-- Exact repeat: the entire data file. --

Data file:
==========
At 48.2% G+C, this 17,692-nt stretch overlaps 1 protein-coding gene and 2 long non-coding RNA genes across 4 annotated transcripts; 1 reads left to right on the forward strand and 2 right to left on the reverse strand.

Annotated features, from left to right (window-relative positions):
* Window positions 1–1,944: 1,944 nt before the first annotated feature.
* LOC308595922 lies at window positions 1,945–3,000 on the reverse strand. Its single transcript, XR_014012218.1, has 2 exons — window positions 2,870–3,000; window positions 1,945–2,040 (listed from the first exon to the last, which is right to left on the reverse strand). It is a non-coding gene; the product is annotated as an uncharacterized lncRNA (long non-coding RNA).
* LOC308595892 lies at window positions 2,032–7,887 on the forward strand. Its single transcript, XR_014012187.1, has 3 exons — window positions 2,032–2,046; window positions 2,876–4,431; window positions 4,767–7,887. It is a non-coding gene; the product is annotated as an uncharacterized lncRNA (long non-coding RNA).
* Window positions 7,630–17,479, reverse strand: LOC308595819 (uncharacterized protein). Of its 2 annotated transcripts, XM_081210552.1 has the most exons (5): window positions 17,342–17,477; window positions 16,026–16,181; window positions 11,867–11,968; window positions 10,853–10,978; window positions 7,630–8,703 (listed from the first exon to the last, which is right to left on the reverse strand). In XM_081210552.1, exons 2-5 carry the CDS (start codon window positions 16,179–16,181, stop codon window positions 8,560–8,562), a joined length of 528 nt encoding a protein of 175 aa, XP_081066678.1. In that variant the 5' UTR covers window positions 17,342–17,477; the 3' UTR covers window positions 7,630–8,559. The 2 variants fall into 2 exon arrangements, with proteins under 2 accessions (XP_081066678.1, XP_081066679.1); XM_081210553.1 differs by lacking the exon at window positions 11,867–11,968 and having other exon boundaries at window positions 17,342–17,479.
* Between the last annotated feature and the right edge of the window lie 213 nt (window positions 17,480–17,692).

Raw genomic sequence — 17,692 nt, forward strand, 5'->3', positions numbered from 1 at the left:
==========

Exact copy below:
At 48.2% G+C, this 17,692-nt stretch overlaps 1 protein-coding gene and 2 long non-coding RNA genes across 4 annotated transcripts; 1 reads left to right on the forward strand and 2 right to left on the reverse strand.

Annotated features, from left to right (window-relative positions):
* Window positions 1–1,944: 1,944 nt before the first annotated feature.
* LOC308595922 lies at window positions 1,945–3,000 on the reverse strand. Its single transcript, XR_014012218.1, has 2 exons — window positions 2,870–3,000; window positions 1,945–2,040 (listed from the first exon to the last, which is right to left on the reverse strand). It is a non-coding gene; the product is annotated as an uncharacterized lncRNA (long non-coding RNA).
* LOC308595892 lies at window positions 2,032–7,887 on the forward strand. Its single transcript, XR_014012187.1, has 3 exons — window positions 2,032–2,046; window positions 2,876–4,431; window positions 4,767–7,887. It is a non-coding gene; the product is annotated as an uncharacterized lncRNA (long non-coding RNA).
* Window positions 7,630–17,479, reverse strand: LOC308595819 (uncharacterized protein). Of its 2 annotated transcripts, XM_081210552.1 has the most exons (5): window positions 17,342–17,477; window positions 16,026–16,181; window positions 11,867–11,968; window positions 10,853–10,978; window positions 7,630–8,703 (listed from the first exon to the last, which is right to left on the reverse strand). In XM_081210552.1, exons 2-5 carry the CDS (start codon window positions 16,179–16,181, stop codon window positions 8,560–8,562), a joined length of 528 nt encoding a protein of 175 aa, XP_081066678.1. In that variant the 5' UTR covers window positions 17,342–17,477; the 3' UTR covers window positions 7,630–8,559. The 2 variants fall into 2 exon arrangements, with proteins under 2 accessions (XP_081066678.1, XP_081066679.1); XM_081210553.1 differs by lacking the exon at window positions 11,867–11,968 and having other exon boundaries at window positions 17,342–17,479.
* Between the last annotated feature and the right edge of the window lie 213 nt (window positions 17,480–17,692).

Raw genomic sequence — 17,692 nt, forward strand, 5'->3', positions numbered from 1 at the left: